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Why do we have hot takes about new NBA coaches when we don’t know how to judge them?

Why do we act with such certainty that a coaching hire is good or bad?

Memphis Grizzlies v Los Angeles Clippers Photo by Harry How/Getty Images

The NBA coaching carousel is in full revolution this summer. Three teams already named new full-time head coaches, and at least five more franchises are weighing options after the Pistons and Stan Van Gundy parted ways.

As analysts commend hires and talk up certain candidates, it’s worth acknowledging just how little we know about identifying a good NBA head coach.

The Grizzlies’ decision to stick with J.B. Bickerstaff, who had served much of the past season as the interim head coach, was not well-reviewed. But a number of scribes and talking heads lauded the Knicks’ hiring of David Fizdale, the coach Bickerstaff replaced. The Suns won high marks for hiring Igor Kokoskov, even though he may have been Phoenix’s third choice behind Mike Budenholzer and Fizdale.

Why do any of us think we know anything about how coaches are going to perform, especially for those getting their first NBA head coaching opportunity?

Mind you, I have been as guilty of this as anyone over the years. I once rooted for a disastrous franchise that cycled through head coaches like they were toothbrushes. As such, I paid especially close attention to the assistant coaches, college coaches, and newly retired players who became the annual Next Big Things in the common consensus.

I remember falling in love with the prospect of Budenholzer as a head coach, knowing only that he’d worked beside Gregg Popovich for 15 years. I remember thinking Marc Iavaroni had the right resumé to do great things. I thought Brian Shaw had the juice. I thought Terry Porter would win accolades. I was convinced of every good thing everyone said about Eddie Jordan and Mike Malone.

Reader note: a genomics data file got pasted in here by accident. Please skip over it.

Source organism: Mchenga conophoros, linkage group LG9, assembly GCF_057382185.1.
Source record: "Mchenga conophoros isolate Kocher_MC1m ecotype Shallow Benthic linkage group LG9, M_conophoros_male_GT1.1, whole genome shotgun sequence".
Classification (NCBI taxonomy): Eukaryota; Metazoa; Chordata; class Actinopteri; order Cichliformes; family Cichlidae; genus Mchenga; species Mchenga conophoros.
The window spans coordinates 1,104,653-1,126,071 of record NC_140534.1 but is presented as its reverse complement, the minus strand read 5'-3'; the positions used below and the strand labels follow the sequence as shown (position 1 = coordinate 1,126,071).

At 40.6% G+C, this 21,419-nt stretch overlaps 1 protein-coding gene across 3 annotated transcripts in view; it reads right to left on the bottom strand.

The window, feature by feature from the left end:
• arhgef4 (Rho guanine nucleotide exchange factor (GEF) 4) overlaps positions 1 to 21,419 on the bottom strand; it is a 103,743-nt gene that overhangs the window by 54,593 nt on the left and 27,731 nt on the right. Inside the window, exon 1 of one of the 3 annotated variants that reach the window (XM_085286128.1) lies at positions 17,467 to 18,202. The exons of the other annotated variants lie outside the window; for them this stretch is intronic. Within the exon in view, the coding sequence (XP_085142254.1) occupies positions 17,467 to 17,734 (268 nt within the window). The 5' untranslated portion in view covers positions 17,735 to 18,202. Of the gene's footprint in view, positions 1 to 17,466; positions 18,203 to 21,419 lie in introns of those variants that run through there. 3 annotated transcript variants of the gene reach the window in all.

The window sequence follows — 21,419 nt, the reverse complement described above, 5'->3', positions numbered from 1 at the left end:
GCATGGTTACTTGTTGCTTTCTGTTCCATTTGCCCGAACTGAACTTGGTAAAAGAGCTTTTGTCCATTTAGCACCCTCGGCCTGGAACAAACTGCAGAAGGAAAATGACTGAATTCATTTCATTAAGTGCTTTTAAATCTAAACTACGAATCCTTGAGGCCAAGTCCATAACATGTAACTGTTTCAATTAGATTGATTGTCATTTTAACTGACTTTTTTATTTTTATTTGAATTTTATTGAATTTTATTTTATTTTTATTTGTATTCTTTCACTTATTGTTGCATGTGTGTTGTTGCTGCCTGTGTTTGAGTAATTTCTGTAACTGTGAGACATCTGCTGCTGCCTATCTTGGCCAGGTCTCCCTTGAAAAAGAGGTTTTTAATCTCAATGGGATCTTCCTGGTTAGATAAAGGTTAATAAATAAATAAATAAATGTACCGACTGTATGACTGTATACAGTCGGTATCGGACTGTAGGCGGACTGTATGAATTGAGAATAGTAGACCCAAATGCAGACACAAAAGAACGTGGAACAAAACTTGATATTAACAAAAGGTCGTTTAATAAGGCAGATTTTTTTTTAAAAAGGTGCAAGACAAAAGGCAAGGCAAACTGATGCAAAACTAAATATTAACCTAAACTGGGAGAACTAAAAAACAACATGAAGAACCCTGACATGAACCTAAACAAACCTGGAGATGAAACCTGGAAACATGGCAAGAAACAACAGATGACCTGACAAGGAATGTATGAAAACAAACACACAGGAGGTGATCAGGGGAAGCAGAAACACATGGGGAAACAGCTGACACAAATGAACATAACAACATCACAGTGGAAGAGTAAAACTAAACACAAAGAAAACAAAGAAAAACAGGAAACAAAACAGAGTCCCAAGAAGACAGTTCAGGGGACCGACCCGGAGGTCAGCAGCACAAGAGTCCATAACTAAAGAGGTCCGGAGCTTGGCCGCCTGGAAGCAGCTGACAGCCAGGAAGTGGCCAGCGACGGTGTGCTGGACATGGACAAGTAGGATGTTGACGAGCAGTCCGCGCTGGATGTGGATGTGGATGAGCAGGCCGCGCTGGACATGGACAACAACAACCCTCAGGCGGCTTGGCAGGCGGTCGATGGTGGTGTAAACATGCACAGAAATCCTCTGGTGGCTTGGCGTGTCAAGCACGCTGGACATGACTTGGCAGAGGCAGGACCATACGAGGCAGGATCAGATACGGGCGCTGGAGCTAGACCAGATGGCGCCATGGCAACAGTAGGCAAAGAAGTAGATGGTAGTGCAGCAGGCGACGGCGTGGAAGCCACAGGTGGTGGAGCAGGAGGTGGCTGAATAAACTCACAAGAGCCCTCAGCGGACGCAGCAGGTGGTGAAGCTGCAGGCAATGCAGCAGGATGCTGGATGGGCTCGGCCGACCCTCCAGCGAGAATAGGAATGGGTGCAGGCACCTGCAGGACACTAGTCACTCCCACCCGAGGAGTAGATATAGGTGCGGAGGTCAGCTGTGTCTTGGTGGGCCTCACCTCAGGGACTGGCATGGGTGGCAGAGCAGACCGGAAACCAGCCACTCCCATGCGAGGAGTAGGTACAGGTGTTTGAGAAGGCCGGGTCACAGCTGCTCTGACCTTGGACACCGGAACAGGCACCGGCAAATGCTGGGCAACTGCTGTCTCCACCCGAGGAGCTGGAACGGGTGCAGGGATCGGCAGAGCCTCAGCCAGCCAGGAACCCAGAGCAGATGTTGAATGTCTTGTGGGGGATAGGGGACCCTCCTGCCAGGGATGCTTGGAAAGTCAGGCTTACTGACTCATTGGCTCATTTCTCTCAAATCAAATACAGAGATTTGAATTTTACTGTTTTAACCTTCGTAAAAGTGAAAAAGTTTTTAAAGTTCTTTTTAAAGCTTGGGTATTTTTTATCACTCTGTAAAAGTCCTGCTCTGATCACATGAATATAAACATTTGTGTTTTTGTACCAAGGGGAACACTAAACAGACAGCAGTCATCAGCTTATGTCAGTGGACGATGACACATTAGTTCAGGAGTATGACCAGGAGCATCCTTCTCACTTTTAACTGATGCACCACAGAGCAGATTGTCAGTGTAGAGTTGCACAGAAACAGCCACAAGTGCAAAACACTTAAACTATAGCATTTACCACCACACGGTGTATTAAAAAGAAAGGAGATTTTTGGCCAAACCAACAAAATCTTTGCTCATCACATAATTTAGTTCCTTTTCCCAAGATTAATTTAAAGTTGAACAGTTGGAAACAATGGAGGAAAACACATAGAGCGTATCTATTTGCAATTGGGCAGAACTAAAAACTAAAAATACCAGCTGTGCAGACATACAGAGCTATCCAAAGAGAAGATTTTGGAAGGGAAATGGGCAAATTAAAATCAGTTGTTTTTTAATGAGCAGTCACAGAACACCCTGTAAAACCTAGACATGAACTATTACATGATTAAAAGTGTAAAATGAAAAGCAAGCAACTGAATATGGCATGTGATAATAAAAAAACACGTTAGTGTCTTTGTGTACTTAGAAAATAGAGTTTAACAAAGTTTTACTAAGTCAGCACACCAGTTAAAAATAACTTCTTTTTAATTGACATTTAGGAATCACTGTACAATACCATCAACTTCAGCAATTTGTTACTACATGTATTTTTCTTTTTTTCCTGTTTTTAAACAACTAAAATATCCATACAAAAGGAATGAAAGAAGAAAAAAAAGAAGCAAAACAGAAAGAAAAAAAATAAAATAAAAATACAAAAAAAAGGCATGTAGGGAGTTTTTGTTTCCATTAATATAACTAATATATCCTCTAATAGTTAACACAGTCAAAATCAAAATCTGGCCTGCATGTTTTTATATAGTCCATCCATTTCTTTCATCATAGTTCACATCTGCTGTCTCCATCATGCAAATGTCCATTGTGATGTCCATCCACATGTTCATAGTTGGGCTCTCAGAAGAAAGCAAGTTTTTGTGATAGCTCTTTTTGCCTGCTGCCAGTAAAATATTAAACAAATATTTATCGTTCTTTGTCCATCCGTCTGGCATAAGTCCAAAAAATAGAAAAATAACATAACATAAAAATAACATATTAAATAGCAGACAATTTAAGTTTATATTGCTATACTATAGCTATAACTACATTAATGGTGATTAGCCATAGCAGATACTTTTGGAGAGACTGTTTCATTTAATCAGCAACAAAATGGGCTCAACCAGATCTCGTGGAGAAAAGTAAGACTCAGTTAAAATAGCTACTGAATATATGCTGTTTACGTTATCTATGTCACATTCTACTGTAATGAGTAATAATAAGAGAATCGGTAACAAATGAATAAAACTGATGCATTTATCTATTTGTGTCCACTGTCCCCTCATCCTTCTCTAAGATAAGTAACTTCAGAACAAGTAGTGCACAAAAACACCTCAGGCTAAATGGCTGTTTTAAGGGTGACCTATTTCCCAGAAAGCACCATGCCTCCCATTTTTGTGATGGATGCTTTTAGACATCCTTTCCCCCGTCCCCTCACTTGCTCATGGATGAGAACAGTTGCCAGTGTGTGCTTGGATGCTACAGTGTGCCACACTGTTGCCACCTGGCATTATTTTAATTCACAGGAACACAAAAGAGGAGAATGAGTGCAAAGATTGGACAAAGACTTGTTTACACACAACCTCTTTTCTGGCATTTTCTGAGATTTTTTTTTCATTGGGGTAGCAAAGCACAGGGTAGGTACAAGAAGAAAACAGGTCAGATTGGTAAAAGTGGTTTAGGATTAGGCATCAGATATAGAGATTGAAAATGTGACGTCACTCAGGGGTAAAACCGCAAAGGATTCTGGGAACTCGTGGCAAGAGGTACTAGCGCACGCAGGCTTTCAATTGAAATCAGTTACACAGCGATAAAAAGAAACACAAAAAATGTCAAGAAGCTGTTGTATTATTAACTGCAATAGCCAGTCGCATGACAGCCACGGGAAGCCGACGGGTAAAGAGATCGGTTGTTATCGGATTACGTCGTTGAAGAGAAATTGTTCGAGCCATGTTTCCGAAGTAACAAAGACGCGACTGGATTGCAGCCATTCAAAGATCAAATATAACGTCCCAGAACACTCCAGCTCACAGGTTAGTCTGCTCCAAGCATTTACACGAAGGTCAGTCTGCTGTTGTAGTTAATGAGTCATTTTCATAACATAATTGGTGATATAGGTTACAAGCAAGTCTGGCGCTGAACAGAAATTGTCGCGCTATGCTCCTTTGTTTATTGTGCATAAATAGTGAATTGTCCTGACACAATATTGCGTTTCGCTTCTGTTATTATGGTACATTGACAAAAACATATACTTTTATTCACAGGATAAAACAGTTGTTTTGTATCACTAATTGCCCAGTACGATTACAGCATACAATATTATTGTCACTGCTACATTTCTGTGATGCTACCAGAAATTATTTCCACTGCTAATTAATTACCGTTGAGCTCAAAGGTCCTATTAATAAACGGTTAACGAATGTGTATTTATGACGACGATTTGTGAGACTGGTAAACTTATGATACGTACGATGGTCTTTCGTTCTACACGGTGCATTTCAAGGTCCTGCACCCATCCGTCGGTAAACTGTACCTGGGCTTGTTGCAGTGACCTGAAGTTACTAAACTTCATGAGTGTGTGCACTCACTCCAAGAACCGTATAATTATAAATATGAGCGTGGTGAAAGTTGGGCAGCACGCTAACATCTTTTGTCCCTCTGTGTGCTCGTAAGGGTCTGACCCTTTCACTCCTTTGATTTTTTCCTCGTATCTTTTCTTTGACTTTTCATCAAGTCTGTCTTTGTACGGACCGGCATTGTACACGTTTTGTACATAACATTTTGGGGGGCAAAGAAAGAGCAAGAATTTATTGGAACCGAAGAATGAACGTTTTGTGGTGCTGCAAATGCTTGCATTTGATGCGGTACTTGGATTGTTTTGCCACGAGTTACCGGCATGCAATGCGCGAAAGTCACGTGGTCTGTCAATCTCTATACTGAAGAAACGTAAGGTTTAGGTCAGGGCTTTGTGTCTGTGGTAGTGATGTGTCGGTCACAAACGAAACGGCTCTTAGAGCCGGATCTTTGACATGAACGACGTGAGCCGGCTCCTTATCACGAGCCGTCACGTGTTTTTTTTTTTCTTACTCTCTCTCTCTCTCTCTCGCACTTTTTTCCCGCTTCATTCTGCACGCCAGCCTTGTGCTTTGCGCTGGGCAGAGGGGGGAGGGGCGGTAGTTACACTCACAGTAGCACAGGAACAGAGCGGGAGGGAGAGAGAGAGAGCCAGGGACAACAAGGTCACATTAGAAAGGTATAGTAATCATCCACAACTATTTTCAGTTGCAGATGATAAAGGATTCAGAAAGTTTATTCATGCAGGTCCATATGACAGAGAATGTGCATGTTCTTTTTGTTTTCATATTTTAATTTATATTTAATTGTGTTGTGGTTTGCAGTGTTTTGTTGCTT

Why do we do this? Why do we think we know?

NBA: Portland Trail Blazers at Memphis Grizzlies Nelson Chenault-USA TODAY Sports

There are three main categories of head coach hires these days: former NBA head coaches (like Fizdale), longtime NBA assistant coaches (like Kokoskov and Bickerstaff), and recently retired NBA players (many of whom do pick up a few years as an assistant).

Former NBA head coaches at least come with track records, but even that prior information depends so much on context. How well, for instance, can you judge Fizdale’s offensive chops given his leadership of a defense-first team? It’s so hard for us to grade coaching performance in the moment, so using that history o make hiring decisions isn’t as clean as it would be for, say, chasing free agent players.

It’s even harder when looking at assistant coaches, who have that whole other level of context. Kokoskov has a reputation developing younger players. How do you grade his impact on Rudy Gobert or Donovan Mitchell? How can you? There’s really no hard data when looking at assistant coaches, even if they are “in charge” of offense or defense.

Retired players don’t bring any extra data, but they usually have more well-known reputations. Jerry Stackhouse has been in the coaching world for a few years, and has even been a successful head coach in the developmental league. But a huge portion of the common perception of him stems from his playing style and personality. As with the assistants, there’s no data on his NBA coaching ability, not like there was on his shooting ability when he played in the league.